Labour’s pledge to improve public services will need visibility as well as vision in education by the next election. In its first term, Labour reduced primary school class sizes and improved literacy and numeracy. By the next election, the parents of every three-year-old will have access to a free part-time nursery place for their child. By the summer of 2005, around 1,500 secondary schools will be designated as specialist schools in such areas as sports, technology and arts; many, along with Muslim and Anglican schools, will offer genuine choice to urban parents, though their impact may be more limited in the shires.

Targets help disadvantaged groups most. Excellence in Cities, the government’s urban reform programme, has largely completed its expansion this year, but learning mentors (in-school welfare staff) and programmes for able pupils may become universal.

Vocational education could play an increasingly important role. Those 14- and 15-year-olds with a work-related aptitude will get a mix of school, vocational GCSEs, college-based lessons and more practical experience; proper apprenticeships should be on offer that would bury the 1980s youth training schemes once and for all. If it works, discipline will improve and truancy fall; if not, the anti-vocational, pro-academic elite will find a new voice.

Next year’s spending review will decide how much money education receives. The manifesto pledged further rises as a proportion of GDP. Several hundred new schools should be built or started by 2005.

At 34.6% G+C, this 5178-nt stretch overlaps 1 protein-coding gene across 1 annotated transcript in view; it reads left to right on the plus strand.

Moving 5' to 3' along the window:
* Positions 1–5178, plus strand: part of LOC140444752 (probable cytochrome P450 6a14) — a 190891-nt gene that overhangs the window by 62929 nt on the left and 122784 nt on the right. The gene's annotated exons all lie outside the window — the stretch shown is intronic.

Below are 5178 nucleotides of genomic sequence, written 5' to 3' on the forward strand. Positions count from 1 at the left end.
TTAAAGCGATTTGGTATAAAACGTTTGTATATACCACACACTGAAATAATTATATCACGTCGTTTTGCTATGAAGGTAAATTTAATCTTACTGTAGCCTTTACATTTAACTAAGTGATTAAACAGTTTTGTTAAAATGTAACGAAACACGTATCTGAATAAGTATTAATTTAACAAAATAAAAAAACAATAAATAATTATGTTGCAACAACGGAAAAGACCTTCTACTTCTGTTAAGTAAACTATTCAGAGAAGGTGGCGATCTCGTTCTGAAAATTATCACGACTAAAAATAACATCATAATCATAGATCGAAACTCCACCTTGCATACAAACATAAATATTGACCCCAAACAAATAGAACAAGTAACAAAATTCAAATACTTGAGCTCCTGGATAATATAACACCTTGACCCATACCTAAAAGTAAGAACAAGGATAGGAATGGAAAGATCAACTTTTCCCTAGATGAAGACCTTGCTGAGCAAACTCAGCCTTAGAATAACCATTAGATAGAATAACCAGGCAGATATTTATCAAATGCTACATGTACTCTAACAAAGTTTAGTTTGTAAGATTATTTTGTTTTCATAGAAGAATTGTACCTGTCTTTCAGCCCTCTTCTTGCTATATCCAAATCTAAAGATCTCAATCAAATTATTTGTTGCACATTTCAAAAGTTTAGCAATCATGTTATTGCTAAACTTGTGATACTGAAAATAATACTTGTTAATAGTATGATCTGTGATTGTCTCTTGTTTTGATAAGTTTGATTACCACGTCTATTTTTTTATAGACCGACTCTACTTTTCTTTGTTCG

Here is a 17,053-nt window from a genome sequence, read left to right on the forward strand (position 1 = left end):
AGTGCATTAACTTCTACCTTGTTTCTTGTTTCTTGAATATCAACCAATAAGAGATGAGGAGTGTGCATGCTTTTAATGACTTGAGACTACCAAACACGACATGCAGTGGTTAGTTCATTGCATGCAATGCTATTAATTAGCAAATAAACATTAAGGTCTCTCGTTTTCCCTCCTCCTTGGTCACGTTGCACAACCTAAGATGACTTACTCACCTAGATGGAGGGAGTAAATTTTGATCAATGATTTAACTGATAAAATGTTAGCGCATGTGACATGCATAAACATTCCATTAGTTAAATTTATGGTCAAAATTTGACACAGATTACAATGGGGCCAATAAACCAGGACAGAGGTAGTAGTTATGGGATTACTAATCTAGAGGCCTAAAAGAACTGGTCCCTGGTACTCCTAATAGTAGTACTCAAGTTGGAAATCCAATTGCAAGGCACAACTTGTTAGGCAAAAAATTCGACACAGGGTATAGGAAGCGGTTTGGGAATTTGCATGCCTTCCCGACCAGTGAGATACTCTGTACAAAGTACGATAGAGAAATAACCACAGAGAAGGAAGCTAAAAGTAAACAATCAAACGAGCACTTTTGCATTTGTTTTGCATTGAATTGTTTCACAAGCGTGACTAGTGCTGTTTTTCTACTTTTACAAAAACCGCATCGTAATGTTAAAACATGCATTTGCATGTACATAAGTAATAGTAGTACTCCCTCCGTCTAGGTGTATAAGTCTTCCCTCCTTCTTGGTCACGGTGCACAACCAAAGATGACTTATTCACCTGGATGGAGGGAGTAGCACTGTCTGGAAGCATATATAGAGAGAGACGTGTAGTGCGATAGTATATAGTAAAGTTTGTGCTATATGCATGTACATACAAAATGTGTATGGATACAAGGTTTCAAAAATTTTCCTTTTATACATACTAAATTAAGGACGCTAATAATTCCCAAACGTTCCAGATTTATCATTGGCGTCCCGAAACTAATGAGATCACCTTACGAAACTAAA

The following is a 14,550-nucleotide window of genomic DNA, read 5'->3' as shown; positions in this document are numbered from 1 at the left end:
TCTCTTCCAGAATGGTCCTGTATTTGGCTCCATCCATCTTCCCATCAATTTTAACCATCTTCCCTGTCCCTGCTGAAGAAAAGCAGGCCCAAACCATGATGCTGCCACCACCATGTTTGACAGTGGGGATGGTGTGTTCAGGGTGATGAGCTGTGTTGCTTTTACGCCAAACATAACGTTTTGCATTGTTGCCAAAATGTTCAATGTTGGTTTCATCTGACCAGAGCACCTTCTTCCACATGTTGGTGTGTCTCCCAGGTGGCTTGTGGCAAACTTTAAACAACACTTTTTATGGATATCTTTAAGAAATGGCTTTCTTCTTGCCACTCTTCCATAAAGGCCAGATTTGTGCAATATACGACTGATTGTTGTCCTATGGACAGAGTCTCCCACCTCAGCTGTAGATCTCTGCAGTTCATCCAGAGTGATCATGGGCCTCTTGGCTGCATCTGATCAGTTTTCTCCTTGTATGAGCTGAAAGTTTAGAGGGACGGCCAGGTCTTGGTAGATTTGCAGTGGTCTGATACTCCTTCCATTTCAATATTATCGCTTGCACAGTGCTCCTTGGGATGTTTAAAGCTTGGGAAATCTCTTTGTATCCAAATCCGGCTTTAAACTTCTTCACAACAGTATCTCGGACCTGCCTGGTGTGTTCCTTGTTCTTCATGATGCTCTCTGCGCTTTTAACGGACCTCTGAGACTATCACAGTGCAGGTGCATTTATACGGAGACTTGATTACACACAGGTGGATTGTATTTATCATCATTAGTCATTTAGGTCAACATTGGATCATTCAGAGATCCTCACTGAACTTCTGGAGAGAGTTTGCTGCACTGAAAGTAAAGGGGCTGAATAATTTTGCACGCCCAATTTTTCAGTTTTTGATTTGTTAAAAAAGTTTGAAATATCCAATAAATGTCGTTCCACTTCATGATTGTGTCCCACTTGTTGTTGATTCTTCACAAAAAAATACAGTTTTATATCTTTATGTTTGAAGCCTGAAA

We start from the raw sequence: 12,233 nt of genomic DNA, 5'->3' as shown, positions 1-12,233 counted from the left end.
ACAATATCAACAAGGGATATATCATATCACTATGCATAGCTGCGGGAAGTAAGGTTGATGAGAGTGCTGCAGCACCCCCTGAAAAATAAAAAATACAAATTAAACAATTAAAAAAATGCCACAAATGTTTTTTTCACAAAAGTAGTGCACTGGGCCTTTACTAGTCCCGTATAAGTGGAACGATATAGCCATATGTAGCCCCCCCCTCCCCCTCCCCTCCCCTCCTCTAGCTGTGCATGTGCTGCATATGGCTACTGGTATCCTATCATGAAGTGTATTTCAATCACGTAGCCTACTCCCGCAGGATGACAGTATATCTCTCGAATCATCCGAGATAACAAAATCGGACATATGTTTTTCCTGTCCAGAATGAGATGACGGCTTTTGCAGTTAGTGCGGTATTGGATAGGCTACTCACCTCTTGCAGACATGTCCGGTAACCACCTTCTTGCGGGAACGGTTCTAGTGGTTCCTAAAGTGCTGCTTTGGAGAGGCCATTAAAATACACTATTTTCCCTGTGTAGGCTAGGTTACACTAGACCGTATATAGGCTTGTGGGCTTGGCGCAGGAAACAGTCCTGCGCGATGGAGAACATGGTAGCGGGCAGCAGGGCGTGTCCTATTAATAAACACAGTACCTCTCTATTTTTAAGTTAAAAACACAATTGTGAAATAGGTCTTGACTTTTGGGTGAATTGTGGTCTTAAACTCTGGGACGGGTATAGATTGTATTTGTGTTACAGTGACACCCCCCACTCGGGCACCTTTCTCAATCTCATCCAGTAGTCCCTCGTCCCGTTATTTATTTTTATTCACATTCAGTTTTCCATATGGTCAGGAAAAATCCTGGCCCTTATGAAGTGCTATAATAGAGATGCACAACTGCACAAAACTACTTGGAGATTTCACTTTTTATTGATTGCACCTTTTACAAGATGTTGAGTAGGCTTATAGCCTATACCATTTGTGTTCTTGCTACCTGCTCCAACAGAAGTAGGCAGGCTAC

Will teacher shortages continue to dominate the headlines? Probably not, if the fall in unemployment stops. Moreover, teachers should have a lighter bureaucratic workload (with administrative staff in every large department), above-inflation pay increases each year and, perhaps, an extra bonus after four years in the job. While vacancies outside London currently represent just 1 per cent of posts (and should fall by 2005), they are three times higher in the capital. Unless house prices fall, more help will be needed there with mortgages or low-rent accommodation. But on present trends, the government should meet its national target for 10,000 more teachers in post and 20,000 more classroom assistants.

Further education colleges will hope that the Chancellor provides more money per student, as well as more cash overall. But Treasury officials will be unsympathetic. It is unlikely that the targeted 700,000 extra college students will be recruited conventionally, so individual learning accounts (allowing more part-time, home learning) may become more important. Universities will continue to charge fees, but more bursaries will be available to low-income families, and graduates will have a higher income threshold before student loans have to be repaid.

Despite these improvements, the moans will continue. People will claim that exam standards are falling. The teachers’ unions will find new things to grumble about. And even after unprecedented spending increases, some academics will claim during the election campaign that our schools remain funded “at third world levels”.

Conor Ryan was special adviser to David Blunkett, education and employment secretary from 1997-2001

Health by Anna Coote